These values may rise because of inflammation, necrosis, apoptosis and the livers inability to digest proteins and fats. For this reason a diet with more carbohydrates and vegetables is recommended.
After NGPDT the body produces more antibodies due to the immune response and thus may cause CA markers to rise. Before treatment rises in CA levels would be correlated tumour progression, however in the NGPDT paradigm a rise in CA markers after treatment does not indicate tumour progression but is more indicative of tumor breakdown.
TBIL (Total Bilirubin)
If total bilirubin rises this is not usually associated with NGPDT and may be an indicator of other problems:
- 1. Prehepatic: Increased bilirubin production. This can be due to a number of causes, including hemolytic anemias and internal hemorrhage.
- 2. Hepatic: Problems with the liver, which are reflected as deficiencies in bilirubin metabolism (e.g. reduced hepatocyte uptake, impaired conjugation of bilirubin, and reduced hepatocyte secretion of bilirubin). Some examples would be cirrhosis and viral hepatitis.
- 3. Post hepatic: Obstruction of the bile ducts, reflected as deficiencies in bilirubin excretion. (Obstruction can be located either within the liver or in the bile duct)
Q: Why have I not heard about this before?
A. The use of PDT has been limited in the past to the treatment of localized areas due to the limited availability of advanced photosensitizers and light treatment devices. Although some Physicians may have heard of the therapy many doctors not associated with treating cancer and even oncologists have little in-depth knowledge of, or understanding of the fundamentals and principles involved in this therapy. Also until recently there have been few articles in the general press dealing with the therapy so it is understandable that the general public has heard little to nothing about Next Generation PDT. Fortunately, news travels fast in the age of the internet and with an increase in the availability of the therapy, aswell as the advances in photosensitizers and light delivery systems, we feel many people investigating advantageous cancer therapies will include PDT as a preferred treatment option. We hope this comprehensive source of information will further the general knowledge of the technology and increase the consciousness of the benefits and advances being made in Photodynamic Therapies today.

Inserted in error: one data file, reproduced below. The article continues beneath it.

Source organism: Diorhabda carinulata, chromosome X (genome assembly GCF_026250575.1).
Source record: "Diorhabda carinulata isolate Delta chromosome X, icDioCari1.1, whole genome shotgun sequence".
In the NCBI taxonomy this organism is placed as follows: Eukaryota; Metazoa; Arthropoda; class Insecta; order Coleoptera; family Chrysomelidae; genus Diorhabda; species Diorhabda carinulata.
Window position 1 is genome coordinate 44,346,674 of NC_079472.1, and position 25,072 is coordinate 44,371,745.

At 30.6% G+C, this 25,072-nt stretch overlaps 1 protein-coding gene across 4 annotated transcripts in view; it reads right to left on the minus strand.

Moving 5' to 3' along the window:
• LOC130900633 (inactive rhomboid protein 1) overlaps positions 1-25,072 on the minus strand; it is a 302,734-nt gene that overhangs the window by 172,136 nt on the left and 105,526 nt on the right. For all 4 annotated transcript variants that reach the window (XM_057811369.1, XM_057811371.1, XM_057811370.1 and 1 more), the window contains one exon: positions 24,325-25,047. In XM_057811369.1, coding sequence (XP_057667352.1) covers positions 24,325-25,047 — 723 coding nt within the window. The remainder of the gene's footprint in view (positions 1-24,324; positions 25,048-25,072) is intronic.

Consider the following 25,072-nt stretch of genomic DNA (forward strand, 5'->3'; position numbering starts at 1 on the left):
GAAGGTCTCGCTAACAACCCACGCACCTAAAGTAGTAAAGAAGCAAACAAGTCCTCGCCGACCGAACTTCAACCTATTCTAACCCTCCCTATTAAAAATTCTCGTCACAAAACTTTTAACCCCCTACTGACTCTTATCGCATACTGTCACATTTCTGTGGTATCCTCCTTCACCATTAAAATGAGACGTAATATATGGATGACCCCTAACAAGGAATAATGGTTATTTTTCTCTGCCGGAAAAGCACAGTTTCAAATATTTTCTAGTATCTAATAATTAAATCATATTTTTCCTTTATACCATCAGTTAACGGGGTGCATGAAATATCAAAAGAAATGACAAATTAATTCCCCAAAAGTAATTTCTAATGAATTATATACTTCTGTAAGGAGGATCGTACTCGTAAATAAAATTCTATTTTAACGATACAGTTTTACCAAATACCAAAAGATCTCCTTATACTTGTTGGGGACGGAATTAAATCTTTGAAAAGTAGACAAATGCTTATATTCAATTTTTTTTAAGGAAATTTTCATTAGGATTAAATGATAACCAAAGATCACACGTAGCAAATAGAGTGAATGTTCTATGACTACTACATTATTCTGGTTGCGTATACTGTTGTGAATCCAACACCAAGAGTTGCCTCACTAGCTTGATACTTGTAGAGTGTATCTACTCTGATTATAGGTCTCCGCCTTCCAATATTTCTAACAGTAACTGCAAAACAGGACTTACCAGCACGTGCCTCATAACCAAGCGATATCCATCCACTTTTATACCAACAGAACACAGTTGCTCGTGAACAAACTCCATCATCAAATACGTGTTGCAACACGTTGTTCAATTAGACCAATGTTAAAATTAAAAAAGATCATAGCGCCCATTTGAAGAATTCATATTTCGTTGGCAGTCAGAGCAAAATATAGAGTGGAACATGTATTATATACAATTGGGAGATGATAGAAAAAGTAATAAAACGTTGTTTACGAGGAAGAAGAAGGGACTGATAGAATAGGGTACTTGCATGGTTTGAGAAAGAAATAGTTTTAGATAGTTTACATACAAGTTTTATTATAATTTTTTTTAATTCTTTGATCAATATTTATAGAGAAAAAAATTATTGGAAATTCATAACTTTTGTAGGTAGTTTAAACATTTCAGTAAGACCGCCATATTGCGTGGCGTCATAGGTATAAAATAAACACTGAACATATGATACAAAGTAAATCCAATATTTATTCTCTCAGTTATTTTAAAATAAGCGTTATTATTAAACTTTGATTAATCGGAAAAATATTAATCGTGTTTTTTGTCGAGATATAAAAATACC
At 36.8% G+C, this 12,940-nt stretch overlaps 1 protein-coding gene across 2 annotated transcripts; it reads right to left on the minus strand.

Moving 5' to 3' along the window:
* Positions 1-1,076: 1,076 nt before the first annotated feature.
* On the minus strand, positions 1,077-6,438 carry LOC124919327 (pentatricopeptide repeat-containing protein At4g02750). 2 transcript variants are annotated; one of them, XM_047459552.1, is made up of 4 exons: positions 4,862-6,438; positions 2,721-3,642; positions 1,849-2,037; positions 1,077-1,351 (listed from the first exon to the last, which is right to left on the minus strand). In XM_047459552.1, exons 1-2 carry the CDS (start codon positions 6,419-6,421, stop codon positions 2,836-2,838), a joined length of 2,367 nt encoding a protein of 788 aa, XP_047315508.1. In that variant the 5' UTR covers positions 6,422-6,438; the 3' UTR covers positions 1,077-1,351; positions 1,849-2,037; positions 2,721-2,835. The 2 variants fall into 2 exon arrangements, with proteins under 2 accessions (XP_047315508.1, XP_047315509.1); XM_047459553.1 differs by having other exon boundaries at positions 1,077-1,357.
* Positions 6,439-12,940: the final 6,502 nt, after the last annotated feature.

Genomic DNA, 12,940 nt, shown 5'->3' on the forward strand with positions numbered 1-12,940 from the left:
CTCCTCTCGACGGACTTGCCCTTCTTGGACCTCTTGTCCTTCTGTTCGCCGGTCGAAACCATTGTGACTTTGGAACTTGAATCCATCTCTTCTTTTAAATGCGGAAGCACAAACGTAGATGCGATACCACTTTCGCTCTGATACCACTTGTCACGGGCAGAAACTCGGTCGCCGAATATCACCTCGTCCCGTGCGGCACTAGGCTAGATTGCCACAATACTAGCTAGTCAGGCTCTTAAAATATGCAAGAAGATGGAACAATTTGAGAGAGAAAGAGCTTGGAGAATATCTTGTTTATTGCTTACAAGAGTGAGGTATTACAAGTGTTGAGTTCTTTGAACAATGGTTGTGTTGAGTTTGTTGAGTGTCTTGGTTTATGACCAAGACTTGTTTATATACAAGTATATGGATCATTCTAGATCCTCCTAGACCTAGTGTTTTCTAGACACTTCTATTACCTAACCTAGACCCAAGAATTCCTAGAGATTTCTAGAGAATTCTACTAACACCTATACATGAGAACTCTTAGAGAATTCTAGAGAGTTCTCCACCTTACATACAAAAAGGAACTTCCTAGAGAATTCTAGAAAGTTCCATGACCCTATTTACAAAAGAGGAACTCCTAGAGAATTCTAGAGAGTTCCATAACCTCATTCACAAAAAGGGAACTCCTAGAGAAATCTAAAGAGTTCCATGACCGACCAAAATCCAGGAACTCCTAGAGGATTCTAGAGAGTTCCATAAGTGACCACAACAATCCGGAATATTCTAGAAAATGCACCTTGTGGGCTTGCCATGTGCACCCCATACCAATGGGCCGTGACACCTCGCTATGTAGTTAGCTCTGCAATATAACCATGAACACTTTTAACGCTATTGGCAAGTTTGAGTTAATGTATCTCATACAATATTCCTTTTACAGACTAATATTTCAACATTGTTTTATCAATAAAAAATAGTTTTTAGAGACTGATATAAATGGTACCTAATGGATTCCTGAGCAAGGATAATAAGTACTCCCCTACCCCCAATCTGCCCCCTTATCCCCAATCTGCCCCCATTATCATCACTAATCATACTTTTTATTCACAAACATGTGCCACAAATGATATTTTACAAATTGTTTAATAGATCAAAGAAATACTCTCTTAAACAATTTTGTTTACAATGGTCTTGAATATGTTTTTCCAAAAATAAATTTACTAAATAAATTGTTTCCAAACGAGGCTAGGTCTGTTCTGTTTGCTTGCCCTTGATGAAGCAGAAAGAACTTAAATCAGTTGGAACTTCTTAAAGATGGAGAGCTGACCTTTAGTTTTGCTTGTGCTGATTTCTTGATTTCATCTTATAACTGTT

Q: My Doctor is skeptical about the therapy. How do I get him to examine the facts and evidence?
A. The internet has made information of a highly technical or medical nature accessible to all people, not just professionals. It is possible for a concerned individual to research a topic such as PDT and become more informed on the fundamentals than the vast majority of physicians. It is not uncommon for a physician to have several patients arrive each day for consultation armed with a thick stack of downloaded pages from the internet and a vast and detailed knowledge of their specific diagnosis. The days of Doctor as ‘God’ and all knowing with a foreign sounding technical vocabulary know only to an elite few is past. Many Doctors lead busy professional lives with work schedules that leave little time for ‘keeping up’ with the latest developments and the many advances in Medicine. As more information and corroboration of the favorable benefits of light therapy appear in the professional literature as well as the lay press there will naturally follow an increasing knowledge and acceptance of the therapy.
Q: Should my physician or oncologist know about older forms of PDT?
A. Many physicians are already aware of PDT as it has become an established cancer treatment over the past ten years. However, they may be unaware of rapid advances in PDT technology, as recent technology has enabled us to accelerate the progression of PDT in our research and development labs. It is in the patient’s best interest that everyone concerned is thoroughly informed. Physicians may find out about older forms of PDT as well as the many significant developments in PDT via the internet, medical journals, scientific studies/medical trials and through accessing published articles in the professional journals under the topic of PDT.